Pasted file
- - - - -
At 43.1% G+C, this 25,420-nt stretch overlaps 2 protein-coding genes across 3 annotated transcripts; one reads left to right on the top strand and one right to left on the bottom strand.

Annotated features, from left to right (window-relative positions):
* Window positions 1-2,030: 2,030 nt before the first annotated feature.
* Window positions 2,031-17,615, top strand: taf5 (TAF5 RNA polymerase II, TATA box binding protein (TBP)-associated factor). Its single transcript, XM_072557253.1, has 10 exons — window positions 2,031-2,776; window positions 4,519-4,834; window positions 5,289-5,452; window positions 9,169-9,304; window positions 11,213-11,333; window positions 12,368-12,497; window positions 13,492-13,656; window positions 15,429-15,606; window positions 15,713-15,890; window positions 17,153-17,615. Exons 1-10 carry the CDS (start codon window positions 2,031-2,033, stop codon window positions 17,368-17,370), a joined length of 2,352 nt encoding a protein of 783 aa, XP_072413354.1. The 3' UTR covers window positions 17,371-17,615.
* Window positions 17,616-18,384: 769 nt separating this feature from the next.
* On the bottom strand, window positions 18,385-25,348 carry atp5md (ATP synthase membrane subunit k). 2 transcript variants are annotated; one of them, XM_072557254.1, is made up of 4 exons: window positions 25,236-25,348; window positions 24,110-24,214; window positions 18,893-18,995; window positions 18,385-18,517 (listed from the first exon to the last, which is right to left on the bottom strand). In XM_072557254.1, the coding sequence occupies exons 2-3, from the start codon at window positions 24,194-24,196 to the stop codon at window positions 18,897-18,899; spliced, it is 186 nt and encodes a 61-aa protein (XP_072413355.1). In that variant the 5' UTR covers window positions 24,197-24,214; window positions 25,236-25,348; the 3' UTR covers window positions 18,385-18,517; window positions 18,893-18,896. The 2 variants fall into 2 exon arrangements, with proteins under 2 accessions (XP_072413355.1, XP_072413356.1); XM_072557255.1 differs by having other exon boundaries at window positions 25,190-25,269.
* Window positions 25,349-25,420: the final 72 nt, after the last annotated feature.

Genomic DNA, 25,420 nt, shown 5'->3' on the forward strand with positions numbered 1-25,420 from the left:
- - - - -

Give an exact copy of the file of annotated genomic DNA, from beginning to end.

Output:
At 43.1% G+C, this 25,420-nt stretch overlaps 2 protein-coding genes across 3 annotated transcripts; one reads left to right on the top strand and one right to left on the bottom strand.

Annotated features, from left to right (window-relative positions):
* Window positions 1-2,030: 2,030 nt before the first annotated feature.
* Window positions 2,031-17,615, top strand: taf5 (TAF5 RNA polymerase II, TATA box binding protein (TBP)-associated factor). Its single transcript, XM_072557253.1, has 10 exons — window positions 2,031-2,776; window positions 4,519-4,834; window positions 5,289-5,452; window positions 9,169-9,304; window positions 11,213-11,333; window positions 12,368-12,497; window positions 13,492-13,656; window positions 15,429-15,606; window positions 15,713-15,890; window positions 17,153-17,615. Exons 1-10 carry the CDS (start codon window positions 2,031-2,033, stop codon window positions 17,368-17,370), a joined length of 2,352 nt encoding a protein of 783 aa, XP_072413354.1. The 3' UTR covers window positions 17,371-17,615.
* Window positions 17,616-18,384: 769 nt separating this feature from the next.
* On the bottom strand, window positions 18,385-25,348 carry atp5md (ATP synthase membrane subunit k). 2 transcript variants are annotated; one of them, XM_072557254.1, is made up of 4 exons: window positions 25,236-25,348; window positions 24,110-24,214; window positions 18,893-18,995; window positions 18,385-18,517 (listed from the first exon to the last, which is right to left on the bottom strand). In XM_072557254.1, the coding sequence occupies exons 2-3, from the start codon at window positions 24,194-24,196 to the stop codon at window positions 18,897-18,899; spliced, it is 186 nt and encodes a 61-aa protein (XP_072413355.1). In that variant the 5' UTR covers window positions 24,197-24,214; window positions 25,236-25,348; the 3' UTR covers window positions 18,385-18,517; window positions 18,893-18,896. The 2 variants fall into 2 exon arrangements, with proteins under 2 accessions (XP_072413355.1, XP_072413356.1); XM_072557255.1 differs by having other exon boundaries at window positions 25,190-25,269.
* Window positions 25,349-25,420: the final 72 nt, after the last annotated feature.

Genomic DNA, 25,420 nt, shown 5'->3' on the forward strand with positions numbered 1-25,420 from the left: